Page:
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          Are You Kind to Yourself?

          (The Self-Compassion Scale – Short Form, SCS-SF)

          Are you kind to yourself, and accepting of your personality? Self-compassion relates to your ability to ‘hold one’s suffering with a sense of warmth, connection and concern (Neff, 2003). This ability consists of self-kindness, self-judgement, the view that others suffer too (common humanity), feelings of isolation from others when one fails, as well as mindfulness towards one’s difficult situation and the extent to which one over-identifies with failure. This 12-item measure assesses your self-compassion ability. Simply answer each statement from ‘almost never’ to ‘almost always’ to indicate the extent to which you engage in these behaviours during difficult times of challenge and setbacks.


          /12

          1 / 12

          I’m intolerant and impatient towards those aspects of my personality I don’t like.

          2 / 12

          I’m disapproving and judgmental about my own flaws and inadequacies.

          3 / 12

          When I feel inadequate in some way, I try to remind myself that feelings of inadequacy are shared by most people.

          4 / 12

          When I’m feeling down I tend to obsess and fixate on everything that’s wrong.

          5 / 12

          When I fail at something that’s important to me, I tend to feel alone in my failure.

          6 / 12

          When something upsets me I try to keep my emotions in balance.

          7 / 12

          When I’m going through a very hard time, I give myself the caring and tenderness I need.

          8 / 12

          I try to see my failings as part of the human condition.

          9 / 12

          When I’m feeling down, I tend to feel like most other people are probably happier than I am.

          10 / 12

          When something painful happens I try to take a balanced view of the situation.

          11 / 12

          I try to be understanding and patient towards those aspects of my personality I don’t like.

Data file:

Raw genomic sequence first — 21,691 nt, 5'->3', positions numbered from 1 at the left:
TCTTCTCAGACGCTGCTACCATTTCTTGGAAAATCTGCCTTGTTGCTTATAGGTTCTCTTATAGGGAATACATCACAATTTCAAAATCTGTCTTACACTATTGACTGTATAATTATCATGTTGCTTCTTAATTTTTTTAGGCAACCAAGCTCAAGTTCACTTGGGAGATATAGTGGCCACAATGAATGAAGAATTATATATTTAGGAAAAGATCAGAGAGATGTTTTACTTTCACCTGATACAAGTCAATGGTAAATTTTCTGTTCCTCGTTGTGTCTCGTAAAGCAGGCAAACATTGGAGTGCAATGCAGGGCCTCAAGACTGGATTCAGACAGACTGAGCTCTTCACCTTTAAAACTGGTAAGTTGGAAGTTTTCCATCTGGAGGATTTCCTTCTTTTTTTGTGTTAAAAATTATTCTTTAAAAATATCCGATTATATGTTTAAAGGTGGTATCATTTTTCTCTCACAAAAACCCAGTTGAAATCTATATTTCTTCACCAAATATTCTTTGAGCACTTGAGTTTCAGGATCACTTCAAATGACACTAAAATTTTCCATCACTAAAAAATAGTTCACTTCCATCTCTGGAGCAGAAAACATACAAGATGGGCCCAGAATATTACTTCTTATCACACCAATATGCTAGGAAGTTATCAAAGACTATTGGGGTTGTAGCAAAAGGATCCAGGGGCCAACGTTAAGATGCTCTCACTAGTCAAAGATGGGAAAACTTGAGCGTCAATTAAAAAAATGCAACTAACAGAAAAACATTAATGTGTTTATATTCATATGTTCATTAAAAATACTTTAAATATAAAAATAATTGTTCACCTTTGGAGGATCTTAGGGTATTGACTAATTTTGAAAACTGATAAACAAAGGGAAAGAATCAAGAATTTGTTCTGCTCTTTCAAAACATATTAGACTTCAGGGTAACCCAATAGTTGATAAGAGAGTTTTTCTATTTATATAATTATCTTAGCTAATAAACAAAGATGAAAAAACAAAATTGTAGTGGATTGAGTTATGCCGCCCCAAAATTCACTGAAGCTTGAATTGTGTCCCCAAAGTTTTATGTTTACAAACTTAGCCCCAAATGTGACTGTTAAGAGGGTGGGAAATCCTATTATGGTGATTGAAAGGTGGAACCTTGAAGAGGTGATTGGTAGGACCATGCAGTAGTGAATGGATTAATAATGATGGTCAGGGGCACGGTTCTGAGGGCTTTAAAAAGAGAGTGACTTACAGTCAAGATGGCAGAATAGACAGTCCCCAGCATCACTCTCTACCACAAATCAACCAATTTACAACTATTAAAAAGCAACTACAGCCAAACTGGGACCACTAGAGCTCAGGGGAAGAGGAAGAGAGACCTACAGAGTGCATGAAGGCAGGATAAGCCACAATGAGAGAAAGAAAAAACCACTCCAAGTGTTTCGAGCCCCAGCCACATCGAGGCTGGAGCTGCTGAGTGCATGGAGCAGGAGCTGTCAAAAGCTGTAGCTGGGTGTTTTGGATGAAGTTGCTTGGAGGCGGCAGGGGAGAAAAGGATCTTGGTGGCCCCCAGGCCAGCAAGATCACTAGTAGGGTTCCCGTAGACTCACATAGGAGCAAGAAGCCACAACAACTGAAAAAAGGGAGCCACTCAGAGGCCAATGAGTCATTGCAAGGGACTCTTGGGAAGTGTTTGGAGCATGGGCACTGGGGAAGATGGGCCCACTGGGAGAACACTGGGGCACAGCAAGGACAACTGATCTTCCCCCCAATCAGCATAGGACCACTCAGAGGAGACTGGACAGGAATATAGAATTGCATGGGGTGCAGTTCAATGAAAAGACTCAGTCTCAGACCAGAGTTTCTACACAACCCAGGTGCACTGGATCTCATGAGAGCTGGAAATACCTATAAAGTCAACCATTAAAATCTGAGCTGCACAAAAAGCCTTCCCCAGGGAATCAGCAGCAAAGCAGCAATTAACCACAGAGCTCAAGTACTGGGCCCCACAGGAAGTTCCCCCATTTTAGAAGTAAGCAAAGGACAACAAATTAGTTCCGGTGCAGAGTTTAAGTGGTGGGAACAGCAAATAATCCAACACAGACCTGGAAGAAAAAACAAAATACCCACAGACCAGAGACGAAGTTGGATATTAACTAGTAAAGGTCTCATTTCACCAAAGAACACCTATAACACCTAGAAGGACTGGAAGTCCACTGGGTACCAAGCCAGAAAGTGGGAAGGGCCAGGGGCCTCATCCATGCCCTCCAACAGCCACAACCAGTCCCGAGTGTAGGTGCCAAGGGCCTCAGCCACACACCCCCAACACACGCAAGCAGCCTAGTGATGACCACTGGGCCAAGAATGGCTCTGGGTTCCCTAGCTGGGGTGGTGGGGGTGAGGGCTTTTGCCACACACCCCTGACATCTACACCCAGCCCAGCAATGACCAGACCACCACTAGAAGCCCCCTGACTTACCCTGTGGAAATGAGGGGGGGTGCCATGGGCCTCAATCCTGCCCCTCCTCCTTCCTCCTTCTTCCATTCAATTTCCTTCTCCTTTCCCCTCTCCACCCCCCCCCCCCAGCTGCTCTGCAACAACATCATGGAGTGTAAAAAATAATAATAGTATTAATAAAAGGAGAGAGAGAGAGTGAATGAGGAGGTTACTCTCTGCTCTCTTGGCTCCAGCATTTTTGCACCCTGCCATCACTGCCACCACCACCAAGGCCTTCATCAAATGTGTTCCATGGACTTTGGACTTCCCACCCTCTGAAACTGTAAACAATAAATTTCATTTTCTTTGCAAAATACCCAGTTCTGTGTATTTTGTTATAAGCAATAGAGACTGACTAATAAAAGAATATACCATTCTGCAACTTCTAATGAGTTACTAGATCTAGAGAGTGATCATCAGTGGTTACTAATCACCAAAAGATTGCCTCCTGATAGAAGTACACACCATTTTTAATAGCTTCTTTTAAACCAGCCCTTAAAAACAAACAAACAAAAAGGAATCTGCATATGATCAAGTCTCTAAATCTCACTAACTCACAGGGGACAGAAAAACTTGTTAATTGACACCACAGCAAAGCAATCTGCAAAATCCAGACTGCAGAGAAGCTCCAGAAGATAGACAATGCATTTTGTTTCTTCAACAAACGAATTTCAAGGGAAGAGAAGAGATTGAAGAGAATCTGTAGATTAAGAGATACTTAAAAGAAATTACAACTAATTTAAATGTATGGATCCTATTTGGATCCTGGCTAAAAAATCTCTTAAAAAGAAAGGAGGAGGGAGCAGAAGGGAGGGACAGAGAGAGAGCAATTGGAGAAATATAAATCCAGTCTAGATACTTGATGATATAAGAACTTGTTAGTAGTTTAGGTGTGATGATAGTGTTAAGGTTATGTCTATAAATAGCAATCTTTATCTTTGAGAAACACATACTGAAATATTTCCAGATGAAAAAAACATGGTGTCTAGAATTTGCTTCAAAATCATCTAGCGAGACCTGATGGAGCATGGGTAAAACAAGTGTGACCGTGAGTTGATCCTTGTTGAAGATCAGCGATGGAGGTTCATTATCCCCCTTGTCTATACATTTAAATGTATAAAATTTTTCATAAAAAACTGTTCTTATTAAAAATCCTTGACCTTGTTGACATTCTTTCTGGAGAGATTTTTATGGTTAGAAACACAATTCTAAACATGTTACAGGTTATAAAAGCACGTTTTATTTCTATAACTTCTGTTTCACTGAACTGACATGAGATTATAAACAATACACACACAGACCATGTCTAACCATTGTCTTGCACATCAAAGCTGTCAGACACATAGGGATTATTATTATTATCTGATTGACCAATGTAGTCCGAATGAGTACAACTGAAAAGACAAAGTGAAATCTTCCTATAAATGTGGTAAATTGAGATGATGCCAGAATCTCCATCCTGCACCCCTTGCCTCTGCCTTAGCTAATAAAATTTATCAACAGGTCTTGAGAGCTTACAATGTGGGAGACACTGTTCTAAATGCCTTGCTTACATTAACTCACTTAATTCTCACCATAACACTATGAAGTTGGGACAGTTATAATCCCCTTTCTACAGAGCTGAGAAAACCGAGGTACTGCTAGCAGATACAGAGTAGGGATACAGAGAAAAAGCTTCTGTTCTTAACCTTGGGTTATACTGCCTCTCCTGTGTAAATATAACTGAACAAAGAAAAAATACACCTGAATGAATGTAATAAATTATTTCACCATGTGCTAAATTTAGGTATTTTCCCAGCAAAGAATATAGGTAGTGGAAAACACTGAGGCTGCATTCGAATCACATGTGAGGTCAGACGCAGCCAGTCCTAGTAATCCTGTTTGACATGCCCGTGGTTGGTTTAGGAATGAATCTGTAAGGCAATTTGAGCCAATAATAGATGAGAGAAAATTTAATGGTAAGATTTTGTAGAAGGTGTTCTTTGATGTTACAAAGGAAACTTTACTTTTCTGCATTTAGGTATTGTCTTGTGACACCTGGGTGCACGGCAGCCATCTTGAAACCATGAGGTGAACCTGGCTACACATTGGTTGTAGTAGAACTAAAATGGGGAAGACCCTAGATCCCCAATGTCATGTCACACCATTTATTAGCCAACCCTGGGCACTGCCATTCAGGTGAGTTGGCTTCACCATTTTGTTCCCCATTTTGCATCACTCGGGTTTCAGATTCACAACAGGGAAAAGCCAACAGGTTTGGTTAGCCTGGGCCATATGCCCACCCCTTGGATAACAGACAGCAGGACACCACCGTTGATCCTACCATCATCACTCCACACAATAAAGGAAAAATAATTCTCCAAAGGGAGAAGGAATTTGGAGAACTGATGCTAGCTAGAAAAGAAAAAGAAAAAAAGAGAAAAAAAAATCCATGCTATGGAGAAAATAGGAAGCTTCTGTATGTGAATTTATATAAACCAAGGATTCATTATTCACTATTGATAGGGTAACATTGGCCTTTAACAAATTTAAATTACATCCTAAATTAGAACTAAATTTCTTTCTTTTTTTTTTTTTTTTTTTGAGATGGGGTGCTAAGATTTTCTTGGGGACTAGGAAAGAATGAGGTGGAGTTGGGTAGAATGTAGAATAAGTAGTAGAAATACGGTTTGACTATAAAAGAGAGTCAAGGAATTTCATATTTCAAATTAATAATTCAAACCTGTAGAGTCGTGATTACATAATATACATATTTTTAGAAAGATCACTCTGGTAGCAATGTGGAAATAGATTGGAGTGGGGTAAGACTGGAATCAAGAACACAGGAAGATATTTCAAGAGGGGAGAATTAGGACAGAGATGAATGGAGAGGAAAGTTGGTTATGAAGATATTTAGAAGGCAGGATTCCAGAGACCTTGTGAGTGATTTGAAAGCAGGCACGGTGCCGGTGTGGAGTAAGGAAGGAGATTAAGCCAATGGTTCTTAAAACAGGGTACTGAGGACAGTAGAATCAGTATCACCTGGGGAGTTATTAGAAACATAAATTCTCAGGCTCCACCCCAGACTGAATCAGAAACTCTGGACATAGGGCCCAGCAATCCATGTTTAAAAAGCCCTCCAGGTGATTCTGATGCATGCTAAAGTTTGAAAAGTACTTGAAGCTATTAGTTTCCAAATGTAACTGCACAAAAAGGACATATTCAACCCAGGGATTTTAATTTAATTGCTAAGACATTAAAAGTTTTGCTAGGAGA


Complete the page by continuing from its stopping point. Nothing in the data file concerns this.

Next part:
12 / 12

          When I fail at something important to me I become consumed by feelings of inadequacy.

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          How Mindfully Aware and Attentive are You?

          (Mindful Attempt Awareness Scale; MAAS)

          Being mindful means being consciously, deliberately attentive towards your present circumstances and environment, and being curious and non- judgmental towards the thoughts and emotions that arise as a result of one’s situation. This 15-item measure of mindfulness, called the Mindful Attempt Awareness Scale (MAAS) is designed to assess how mindful you generally are.


          /15

          1 / 15

          I could be experiencing some emotion and not be conscious of it until sometime later.

          2 / 15

          I break or spill things because of carelessness, not paying attention, or thinking of something else.

          3 / 15

          I find it difficult to stay focused on what’s happening in the present.

          4 / 15

          I tend to walk quickly to get where I’m going without paying attention to what I experience along the way.

          5 / 15

          I tend not to notice feelings of physical tension or discomfort until they really grab my attention.

          6 / 15

          I forget a person’s name almost as soon as I’ve been told it for the first time.

          7 / 15

          It seems I am “running on automatic” without much awareness of what I’m doing.

          8 / 15

          I rush through activities without being really attentive to them.

          9 / 15

          I get so focused on the goal I want to achieve that I lose touch of what I’m doing.

          10 / 15

          I do jobs or tasks automatically, without being aware of what I’m doing.

          11 / 15

          I find myself listening to someone with one ear, doing something else at the same time.

          12 / 15

          I drive places on “automatic pilot” and then wonder why I went there.

          13 / 15

          I find myself preoccupied with the future or the past.

          14 / 15

          I find myself doing things without paying attention.

          15 / 15

          I snack without being aware that I’m eating.